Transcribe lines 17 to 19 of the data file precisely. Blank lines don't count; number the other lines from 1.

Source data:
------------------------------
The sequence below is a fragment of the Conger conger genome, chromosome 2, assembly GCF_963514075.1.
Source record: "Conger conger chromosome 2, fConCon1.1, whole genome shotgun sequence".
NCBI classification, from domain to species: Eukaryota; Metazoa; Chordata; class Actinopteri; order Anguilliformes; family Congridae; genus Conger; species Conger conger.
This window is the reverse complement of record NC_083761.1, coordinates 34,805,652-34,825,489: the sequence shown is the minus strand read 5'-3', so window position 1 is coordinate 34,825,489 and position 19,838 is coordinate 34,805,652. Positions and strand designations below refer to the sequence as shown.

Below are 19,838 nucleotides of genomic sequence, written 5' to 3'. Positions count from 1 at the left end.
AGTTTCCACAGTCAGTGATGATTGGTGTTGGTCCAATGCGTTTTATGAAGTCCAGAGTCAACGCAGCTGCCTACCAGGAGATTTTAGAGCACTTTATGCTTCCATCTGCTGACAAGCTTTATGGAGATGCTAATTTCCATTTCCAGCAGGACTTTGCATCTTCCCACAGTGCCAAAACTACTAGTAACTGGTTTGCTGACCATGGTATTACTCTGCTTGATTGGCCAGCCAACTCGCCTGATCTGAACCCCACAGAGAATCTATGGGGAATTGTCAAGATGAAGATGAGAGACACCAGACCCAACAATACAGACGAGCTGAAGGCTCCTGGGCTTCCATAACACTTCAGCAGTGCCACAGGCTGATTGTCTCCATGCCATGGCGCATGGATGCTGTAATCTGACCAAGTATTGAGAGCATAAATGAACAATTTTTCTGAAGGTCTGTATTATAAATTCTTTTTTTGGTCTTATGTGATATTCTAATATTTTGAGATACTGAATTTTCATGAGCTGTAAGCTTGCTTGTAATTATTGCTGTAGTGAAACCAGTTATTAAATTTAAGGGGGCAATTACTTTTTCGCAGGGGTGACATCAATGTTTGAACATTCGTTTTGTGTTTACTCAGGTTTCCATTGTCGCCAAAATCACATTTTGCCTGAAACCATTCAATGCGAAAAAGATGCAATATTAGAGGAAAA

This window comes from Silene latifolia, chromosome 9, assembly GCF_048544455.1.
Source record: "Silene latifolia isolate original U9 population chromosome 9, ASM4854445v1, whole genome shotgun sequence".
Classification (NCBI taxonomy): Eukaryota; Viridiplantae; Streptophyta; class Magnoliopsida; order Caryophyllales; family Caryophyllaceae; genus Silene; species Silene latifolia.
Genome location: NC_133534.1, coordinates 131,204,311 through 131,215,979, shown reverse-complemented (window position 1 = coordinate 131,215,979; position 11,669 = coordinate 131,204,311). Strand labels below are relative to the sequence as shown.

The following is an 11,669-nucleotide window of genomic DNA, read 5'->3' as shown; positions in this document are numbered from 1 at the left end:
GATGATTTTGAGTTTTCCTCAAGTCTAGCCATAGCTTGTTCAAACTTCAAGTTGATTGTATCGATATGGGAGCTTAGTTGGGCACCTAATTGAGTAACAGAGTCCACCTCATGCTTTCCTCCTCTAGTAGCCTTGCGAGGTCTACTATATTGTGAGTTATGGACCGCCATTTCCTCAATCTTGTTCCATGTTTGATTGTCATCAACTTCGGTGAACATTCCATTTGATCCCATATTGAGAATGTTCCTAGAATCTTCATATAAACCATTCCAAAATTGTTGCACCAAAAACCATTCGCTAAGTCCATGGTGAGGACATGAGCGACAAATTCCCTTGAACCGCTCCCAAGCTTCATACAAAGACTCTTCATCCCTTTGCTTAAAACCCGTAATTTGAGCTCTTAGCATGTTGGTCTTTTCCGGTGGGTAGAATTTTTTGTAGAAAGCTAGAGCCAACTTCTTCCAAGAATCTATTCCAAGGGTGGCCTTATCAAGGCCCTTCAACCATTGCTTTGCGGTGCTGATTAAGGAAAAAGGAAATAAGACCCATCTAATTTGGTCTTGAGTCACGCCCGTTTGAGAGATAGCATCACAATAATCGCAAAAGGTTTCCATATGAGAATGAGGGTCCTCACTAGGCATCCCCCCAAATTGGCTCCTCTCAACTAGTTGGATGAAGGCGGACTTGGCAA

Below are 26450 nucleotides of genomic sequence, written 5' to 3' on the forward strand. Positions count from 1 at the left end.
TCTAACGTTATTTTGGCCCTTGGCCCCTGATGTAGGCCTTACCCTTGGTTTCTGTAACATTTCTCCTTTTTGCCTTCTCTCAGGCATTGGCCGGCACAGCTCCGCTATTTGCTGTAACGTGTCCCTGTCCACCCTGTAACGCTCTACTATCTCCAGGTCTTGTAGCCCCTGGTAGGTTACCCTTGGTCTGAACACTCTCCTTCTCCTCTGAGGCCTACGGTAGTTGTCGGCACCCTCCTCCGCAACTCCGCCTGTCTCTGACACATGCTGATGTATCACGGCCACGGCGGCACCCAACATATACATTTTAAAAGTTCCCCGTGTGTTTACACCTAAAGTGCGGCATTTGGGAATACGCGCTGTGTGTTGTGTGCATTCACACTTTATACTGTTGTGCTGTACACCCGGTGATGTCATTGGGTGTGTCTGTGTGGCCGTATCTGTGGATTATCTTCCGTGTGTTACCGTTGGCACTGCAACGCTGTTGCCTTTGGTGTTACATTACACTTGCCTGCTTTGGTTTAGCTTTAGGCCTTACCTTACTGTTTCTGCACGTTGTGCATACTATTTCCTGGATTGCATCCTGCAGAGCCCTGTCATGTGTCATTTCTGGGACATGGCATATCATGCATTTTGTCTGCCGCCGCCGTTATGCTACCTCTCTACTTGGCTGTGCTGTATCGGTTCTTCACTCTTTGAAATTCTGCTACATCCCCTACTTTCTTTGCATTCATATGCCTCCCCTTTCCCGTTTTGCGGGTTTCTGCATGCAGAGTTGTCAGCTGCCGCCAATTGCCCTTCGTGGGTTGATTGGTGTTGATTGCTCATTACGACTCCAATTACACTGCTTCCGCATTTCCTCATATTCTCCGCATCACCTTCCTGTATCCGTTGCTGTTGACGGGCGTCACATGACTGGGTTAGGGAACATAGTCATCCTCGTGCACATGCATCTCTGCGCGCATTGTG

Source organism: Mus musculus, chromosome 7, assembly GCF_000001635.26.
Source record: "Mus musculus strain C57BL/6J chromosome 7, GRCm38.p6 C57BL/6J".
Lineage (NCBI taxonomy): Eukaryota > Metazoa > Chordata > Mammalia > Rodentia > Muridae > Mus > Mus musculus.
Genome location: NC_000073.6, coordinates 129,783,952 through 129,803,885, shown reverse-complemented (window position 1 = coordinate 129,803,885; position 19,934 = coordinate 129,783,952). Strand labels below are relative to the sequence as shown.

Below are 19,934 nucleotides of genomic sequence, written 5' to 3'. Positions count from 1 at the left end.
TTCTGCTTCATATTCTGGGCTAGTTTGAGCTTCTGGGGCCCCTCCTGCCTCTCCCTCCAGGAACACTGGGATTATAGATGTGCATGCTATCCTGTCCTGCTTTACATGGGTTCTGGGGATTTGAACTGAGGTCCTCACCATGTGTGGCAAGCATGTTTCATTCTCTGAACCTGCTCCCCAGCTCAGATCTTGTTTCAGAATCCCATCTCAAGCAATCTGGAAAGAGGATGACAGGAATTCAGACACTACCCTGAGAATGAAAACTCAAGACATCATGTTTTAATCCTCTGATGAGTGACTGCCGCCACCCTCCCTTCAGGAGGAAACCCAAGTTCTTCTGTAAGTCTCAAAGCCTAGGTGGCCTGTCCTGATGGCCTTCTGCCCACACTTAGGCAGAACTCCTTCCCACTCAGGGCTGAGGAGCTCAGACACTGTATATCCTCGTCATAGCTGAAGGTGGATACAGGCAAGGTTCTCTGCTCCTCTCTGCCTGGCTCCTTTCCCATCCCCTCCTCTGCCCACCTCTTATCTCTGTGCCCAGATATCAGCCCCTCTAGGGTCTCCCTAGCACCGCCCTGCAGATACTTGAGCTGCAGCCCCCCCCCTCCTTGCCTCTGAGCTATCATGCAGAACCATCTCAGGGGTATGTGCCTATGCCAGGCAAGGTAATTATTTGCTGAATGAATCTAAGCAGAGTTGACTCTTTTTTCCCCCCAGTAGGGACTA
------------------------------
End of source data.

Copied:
Lineage (NCBI taxonomy): Eukaryota > Metazoa > Chordata > Mammalia > Rodentia > Muridae > Mus > Mus musculus.
Genome location: NC_000073.6, coordinates 129,783,952 through 129,803,885, shown reverse-complemented (window position 1 = coordinate 129,803,885; position 19,934 = coordinate 129,783,952). Strand labels below are relative to the sequence as shown.

Below are 19,934 nucleotides of genomic sequence, written 5' to 3'. Positions count from 1 at the left end.